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CRISPR bacterial transformation mixes

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CRISPR bacterial transformation mixes

  1. 1. Effectiveness of Different Bacterial Transformation Mixes in CRISPR-Cas9 Systems John Kozlosky Lakeland Jr-Sr High School
  2. 2. Introduction What is CRISPR-Cas9, and why do we need a transformation mix to use it?
  3. 3. What is CRISPR-Cas9? Clustered Regularly Interspaced Short Palindromic Repeats (CRISPR) is a modern gene editing technology derived from a primitive viral immune system present in certain bacteria. CRISPR Associated Protein 9 (Cas9), an RNA-guided DNA endonuclease, is at the heart of the CRISPR-Cas9 system. CRISPR is actually used by bacteria to store bits of DNA from viruses that previously invaded the cell, and send out Cas9 proteins to watch for any instances of that viral DNA or RNA and inactivate it upon detection by snipping the strand of DNA or RNA. However, scientists do not use CRISPR for this reason – they use the Cas9 endonuclease to make precise edits of DNA where they desire, which allows for insertion, removal, or modification of genes. Scientists essentially use CRISPR as a tool for genetic engineering.
  4. 4. CRISPR Timeline (Patrick D. Hsu, Eric S. Lander, and Feng Zhang, 2014)
  5. 5. Why do we need a transformation mix? In order for the required DNA, RNA, proteins, etc, to enter bacterial cells and allow Cas9 edit their DNA, the bacteria must be modified, or made competent. This is because under normal circumstances, the bacterium’s thick, negatively charged cell wall repels the negatively charged DNA, RNA, and other chemicals, rendering them unable to pass into the cell. However, not all hope is lost – through a few special steps and a solution called a transformation mix, the materials we want inside the bacterium can be forced into the cell.
  6. 6. What is in the transformation mix? Control mix: 25mM Calcium Chloride (CaCl2) Experimental mix: 25mM CaCl2, 10% PEG 8000, and 5% DMSO
  7. 7. Purpose As CRISPR is a relatively new tool, the most effective methods for using it properly have not yet been discovered or developed. Determining better parameters for increasing transformation efficiency will allow scientists to use CRISPR faster and more effectively.
  8. 8. Hypothesis The experimental transformation mix will increase transformation efficiency, therefore rendering more bacteria competent and resulting in more bacterial growth compared to the standard mix. Independent Variable • Composition of transformation mix Dependent Variable • Transformation efficiency Control Variables •Agar contents •Sterile technique •Amount of transformation mix used •Amount of bacteria spread on plates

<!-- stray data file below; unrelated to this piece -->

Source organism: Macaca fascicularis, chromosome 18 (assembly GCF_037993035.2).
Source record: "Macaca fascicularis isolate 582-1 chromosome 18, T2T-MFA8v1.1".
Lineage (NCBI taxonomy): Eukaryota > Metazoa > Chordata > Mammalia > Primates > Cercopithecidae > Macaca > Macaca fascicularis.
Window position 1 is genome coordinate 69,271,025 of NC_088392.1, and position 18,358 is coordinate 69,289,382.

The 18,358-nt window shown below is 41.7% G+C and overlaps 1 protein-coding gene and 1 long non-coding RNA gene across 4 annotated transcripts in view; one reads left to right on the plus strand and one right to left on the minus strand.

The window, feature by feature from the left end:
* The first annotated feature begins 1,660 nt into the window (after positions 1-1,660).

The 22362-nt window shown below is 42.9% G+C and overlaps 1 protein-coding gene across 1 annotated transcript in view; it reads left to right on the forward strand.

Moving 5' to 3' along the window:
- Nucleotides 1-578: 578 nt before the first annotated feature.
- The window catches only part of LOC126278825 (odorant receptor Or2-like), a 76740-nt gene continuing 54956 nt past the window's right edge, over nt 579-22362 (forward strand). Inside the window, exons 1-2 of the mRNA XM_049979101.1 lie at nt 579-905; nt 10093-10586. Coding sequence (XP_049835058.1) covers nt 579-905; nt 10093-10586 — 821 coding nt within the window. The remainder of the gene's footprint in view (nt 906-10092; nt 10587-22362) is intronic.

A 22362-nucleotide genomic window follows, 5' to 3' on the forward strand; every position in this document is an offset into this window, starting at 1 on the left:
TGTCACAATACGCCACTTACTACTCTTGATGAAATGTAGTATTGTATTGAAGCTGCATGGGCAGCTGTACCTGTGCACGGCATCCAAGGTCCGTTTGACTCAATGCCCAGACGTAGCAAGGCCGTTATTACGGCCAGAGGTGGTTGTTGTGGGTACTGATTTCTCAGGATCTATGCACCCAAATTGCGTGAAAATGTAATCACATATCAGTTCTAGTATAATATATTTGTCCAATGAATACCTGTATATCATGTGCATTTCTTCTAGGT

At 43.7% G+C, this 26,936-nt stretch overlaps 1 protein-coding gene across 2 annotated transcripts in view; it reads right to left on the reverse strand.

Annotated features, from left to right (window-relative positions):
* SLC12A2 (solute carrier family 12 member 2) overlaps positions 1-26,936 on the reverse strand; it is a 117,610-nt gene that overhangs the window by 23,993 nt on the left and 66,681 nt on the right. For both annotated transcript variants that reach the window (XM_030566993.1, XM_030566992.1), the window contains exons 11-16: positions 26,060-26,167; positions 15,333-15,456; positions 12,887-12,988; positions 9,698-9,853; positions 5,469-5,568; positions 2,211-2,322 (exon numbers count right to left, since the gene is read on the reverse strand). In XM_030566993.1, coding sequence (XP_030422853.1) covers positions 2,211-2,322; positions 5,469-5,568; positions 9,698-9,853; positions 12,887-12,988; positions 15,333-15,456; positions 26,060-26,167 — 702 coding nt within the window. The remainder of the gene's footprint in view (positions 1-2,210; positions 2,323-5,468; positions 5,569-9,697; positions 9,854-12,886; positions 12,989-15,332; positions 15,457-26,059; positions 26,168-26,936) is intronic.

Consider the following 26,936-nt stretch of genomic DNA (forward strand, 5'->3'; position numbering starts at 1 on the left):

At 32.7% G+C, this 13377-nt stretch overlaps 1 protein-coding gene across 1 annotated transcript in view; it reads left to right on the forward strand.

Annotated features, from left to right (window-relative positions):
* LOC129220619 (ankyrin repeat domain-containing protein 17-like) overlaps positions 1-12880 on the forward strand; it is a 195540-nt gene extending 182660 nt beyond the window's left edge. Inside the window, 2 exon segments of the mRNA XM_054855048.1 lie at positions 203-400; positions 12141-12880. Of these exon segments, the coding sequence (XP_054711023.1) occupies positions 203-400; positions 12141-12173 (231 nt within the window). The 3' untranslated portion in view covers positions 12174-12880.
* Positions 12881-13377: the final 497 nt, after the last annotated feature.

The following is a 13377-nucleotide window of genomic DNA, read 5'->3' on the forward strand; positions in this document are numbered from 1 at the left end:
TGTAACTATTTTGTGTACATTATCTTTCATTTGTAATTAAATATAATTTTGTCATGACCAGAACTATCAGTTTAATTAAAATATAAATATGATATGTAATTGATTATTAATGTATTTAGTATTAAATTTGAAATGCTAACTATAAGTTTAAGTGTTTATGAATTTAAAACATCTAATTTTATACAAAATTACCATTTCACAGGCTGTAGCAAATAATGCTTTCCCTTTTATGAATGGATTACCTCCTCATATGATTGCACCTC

9. 9. Background Research 25mM CaCl2 (Calcium Chloride): CaCl2 is thought to shield or neutralize the negative charge of the DNA, therefore making it more likely to enter the negatively charged cell wall (The ODIN, 2016). 10% PEG 3350 (Polyethylene Glycol): PEG is thought to shield DNA’s negative charge, make the cell membrane more porous, and perhaps aid in transporting the DNA into the cell (The ODIN, 2016). 5% DMSO (Dimethyl Sulfoxide): DMSO may make the cell wall more permeable and loosen DNA if it folds into complex structures (The ODIN, 2016).
  10. 10. Materials Adapted from The ODIN’s DIY CRISPR Kit (The ODIN, 2016) Equipment Misc Perishables • Incubator • 1 - 100uL variable volume Micropipette *Note: These materials may actually be more than required to complete one round of experimentation – however, this is simply the list of materials included in The ODIN’s CRISPR kit. • 6x Petri plate • 1 LB Agar (6g in a 15mL tube) • 1 LB Strep/Kan Agar (6g in a 15mL tube) • 1 250 mL glass bottle for pouring plates (fill with 100- 150mL water) • 1 Microcentrifuge tube rack • 5 1.5mL microfuge tubes containing .03g LB • 50mL centrifuge tubes • 1 mL bacterial transformation buffer (25mM CaCl2, 10% PEG 3350 5% DMSO) • 1mL bacterial transformation buffer (25mM CaCl2) • Inoculation loops • E. coli HME63 strain • Cas9 and tracrRNA plasmid, 55uL of 100ng/uL • crRNA plasmid, 55uL of 100ng/uL • Template DNA, 55uL of 100ng/uL
  11. 11. Procedure Setup, create competent cells, and create CRISPR mixture
  12. 12. Setup Amended from The ODIN’s DIY CRISPR kit instructions (The ODIN, 2016) 1. Pour plates  3x LB agar  3x LB agar with Streptomycin and Kanamycin antibiotics  ~25mL water and 4g agar per plate 2. Label the LB agar plates "LB" and the LB agar with Strep and Kan plates "LB + Strep + Kan." 3. Number the plates from 1 - 6 according to the diagram below. 4. Write "Test" after your labels on plates 1 and 4. These plates will be used to test if the bacteria have the proper antibiotic resistances or not. 5. Write "CRISPR Ctrl." after your labels on plates 2 and 5. These plates will contain the CRISPR-modified bacteria using the standard/control bacterial transformation mix. 6. Write "CRISPR Exp." after the labels on plates 3 and 6. These plates will contain the CRISPR-modified bacteria using the experimental bacterial transformation mix.